Fuente: EEA, https://www.eea.europa.eu
Artículo publicado el 06 de enero de 2023
From source to sea — The untold story of marine litter
«We’ve all seen the photos. Piles of plastic waste drifting in the open sea. A daily tide of plastic and other detritus washed up on our beaches. Scenes of turtles and fish tangled in discarded fishing nets. Yet all of it is preventable. This web report traces the problem of marine litter from source to sea to help policymakers and citizens understand what we can do about it.»
- Marine litter is defined as all human-made solid items that end up in the coastal or marine environment. The major cause is poor waste management and littering on land, although seaborne activities contribute to the problem.
- Land-based sources account for 80% of marine litter and approximately 85% of it is plastic. This is a big problem because of plastic’s impact on marine life and human health via the food chain. The persistent nature of plastic means that it can last up to 500 years in some cases.
- Plastic packaging and small plastic items comprise nearly 80% of plastic waste and are prevalent on European beaches. Although the amount of waste continues to increase, current waste management capacity is limited. Most plastic items that are used and thrown away are either recycled, incinerated or properly stored in waste facilities. However, a mismanaged part of that waste continues to pollute our seas.
- The waste that cannot be collected or properly managed eventually leaks into the environment and is carried to the seas by rivers. The outcome is that 75% of assessed marine areas are polluted.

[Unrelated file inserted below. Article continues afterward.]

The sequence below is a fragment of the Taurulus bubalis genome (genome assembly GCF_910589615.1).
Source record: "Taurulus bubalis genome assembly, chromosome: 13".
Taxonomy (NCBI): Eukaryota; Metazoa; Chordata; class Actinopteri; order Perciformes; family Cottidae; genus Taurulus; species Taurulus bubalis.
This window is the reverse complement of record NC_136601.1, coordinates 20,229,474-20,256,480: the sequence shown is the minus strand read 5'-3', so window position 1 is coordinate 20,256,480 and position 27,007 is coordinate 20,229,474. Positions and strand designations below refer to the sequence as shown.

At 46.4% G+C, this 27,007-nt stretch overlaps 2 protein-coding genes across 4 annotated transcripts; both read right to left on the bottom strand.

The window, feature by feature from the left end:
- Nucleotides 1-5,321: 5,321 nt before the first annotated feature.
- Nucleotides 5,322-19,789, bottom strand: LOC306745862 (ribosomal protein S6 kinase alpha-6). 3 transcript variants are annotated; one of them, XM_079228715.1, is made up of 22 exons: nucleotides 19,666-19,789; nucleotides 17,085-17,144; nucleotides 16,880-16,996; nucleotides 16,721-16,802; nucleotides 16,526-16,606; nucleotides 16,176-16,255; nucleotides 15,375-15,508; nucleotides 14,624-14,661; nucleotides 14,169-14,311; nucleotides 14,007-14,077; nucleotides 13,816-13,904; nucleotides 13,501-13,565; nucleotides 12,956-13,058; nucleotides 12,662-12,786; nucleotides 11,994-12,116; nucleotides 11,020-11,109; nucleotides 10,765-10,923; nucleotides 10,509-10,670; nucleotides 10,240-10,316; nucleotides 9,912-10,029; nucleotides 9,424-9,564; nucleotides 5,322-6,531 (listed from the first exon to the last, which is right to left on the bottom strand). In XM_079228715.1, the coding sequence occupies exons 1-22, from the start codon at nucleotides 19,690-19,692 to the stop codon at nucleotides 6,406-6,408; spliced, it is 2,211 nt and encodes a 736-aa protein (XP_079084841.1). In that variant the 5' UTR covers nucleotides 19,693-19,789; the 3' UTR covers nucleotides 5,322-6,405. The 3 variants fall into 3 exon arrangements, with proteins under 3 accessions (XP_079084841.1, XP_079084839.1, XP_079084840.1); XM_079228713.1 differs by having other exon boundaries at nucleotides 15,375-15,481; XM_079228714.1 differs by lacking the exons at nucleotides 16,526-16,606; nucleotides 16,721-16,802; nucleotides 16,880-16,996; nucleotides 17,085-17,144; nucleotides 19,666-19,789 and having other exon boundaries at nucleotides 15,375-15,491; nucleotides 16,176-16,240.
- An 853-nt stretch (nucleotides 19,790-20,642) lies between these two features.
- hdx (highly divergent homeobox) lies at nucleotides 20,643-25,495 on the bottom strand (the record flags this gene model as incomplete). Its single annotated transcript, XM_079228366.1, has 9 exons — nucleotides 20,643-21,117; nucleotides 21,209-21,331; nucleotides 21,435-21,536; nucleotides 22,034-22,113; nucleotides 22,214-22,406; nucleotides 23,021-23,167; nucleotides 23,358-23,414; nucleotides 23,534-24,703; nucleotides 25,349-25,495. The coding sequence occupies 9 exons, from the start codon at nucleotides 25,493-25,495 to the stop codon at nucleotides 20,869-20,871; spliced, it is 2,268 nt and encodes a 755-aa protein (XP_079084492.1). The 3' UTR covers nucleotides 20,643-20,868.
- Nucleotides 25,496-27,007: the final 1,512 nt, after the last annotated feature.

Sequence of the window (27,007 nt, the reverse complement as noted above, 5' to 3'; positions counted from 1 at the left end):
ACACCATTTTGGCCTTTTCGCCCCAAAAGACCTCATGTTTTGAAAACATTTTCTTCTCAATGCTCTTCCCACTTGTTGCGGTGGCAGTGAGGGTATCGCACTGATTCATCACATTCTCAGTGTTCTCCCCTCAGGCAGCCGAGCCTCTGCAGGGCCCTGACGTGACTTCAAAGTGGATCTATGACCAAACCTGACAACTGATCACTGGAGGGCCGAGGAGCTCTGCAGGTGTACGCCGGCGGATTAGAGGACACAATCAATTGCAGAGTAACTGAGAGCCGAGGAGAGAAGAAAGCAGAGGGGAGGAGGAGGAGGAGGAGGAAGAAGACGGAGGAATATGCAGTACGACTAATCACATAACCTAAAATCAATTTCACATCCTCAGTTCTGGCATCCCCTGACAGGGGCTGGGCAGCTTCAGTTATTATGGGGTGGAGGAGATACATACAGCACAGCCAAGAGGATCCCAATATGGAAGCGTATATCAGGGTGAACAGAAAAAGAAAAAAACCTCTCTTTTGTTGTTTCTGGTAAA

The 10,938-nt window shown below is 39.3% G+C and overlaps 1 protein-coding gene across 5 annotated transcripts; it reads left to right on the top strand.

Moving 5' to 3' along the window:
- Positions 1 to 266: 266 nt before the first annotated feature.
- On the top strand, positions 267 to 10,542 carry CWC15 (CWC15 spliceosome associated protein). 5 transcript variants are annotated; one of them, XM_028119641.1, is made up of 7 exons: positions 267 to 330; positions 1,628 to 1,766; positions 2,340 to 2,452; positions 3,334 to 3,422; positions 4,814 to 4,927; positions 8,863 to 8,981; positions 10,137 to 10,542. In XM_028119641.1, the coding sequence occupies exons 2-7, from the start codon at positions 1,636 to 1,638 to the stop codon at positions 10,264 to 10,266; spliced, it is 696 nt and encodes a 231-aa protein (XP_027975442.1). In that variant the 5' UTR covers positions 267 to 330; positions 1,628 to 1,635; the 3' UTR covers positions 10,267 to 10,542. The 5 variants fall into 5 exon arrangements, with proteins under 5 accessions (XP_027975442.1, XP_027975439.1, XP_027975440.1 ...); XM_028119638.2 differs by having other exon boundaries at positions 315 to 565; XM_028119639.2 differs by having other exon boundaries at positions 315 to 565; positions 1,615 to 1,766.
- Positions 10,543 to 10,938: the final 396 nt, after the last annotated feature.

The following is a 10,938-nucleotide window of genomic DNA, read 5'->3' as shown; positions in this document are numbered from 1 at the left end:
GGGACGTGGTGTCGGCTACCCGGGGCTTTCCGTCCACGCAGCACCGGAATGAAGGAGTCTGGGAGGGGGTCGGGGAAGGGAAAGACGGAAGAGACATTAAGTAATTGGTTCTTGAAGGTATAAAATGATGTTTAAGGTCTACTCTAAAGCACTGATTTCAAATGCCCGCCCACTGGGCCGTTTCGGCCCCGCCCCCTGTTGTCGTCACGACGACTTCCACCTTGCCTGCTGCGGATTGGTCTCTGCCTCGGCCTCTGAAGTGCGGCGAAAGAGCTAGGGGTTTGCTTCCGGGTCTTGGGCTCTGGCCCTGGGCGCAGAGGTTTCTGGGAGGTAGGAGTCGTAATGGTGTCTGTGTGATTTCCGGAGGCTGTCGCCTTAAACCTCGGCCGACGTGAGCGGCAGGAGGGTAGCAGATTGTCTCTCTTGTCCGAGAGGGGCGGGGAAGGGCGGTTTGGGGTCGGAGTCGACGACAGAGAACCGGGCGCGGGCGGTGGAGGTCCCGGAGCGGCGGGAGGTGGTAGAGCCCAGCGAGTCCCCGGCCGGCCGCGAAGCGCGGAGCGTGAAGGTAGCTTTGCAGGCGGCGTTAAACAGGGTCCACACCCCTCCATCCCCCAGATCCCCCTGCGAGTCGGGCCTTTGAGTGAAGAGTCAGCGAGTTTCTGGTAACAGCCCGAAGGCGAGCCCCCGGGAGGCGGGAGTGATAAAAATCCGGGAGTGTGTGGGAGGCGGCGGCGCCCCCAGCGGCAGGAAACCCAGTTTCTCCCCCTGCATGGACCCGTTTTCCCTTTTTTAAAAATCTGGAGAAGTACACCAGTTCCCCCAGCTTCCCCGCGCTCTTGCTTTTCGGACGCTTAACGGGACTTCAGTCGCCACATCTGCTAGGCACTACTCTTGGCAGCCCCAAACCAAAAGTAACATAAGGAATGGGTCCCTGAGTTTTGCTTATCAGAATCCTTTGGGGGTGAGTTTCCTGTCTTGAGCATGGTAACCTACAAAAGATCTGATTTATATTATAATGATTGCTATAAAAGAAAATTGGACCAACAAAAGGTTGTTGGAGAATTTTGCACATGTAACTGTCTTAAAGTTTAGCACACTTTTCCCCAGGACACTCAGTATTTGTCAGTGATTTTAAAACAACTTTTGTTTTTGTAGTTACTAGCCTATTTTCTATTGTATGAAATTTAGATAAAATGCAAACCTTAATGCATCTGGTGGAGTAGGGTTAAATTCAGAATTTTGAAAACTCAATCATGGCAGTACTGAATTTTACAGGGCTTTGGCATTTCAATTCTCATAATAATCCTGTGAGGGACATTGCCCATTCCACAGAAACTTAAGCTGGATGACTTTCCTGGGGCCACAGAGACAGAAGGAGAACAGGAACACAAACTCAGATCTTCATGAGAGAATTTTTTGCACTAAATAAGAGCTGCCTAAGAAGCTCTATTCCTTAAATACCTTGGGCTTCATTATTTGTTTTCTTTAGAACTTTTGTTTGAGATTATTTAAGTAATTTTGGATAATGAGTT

- European plastic waste generation is growing at an even faster pace than economic growth. Continuous increasing waste generation is not in line with the EU’s goal of significantly preventing waste and reducing plastic waste.
- The EU zero pollution action plan, circular economy action plan (including its plastics strategy), Marine Strategy Framework Directive and Single-Use Plastic Directive all aim to curb the problem. Yet to achieve Europe’s green goals, we need a more holistic understanding of marine litter — from source to sea.
- The EEA identifies 10 recommendations at the end of this report to help policymakers and other stakeholders tackle the marine litter problem.
El artículo completo y todos los detalles se pueden encontrar aquí: https://www.eea.europa.eu/publications/european-marine-litter-assessment/from-source-to-sea-the
Se podrá descargar el briefing «Marine litter in Europe: an integrated assessment from source to sea» en el enlace: https://www.eionet.europa.eu/etcs/etc-icm/products/etc-icm-reports/etc-icm-report-5-2022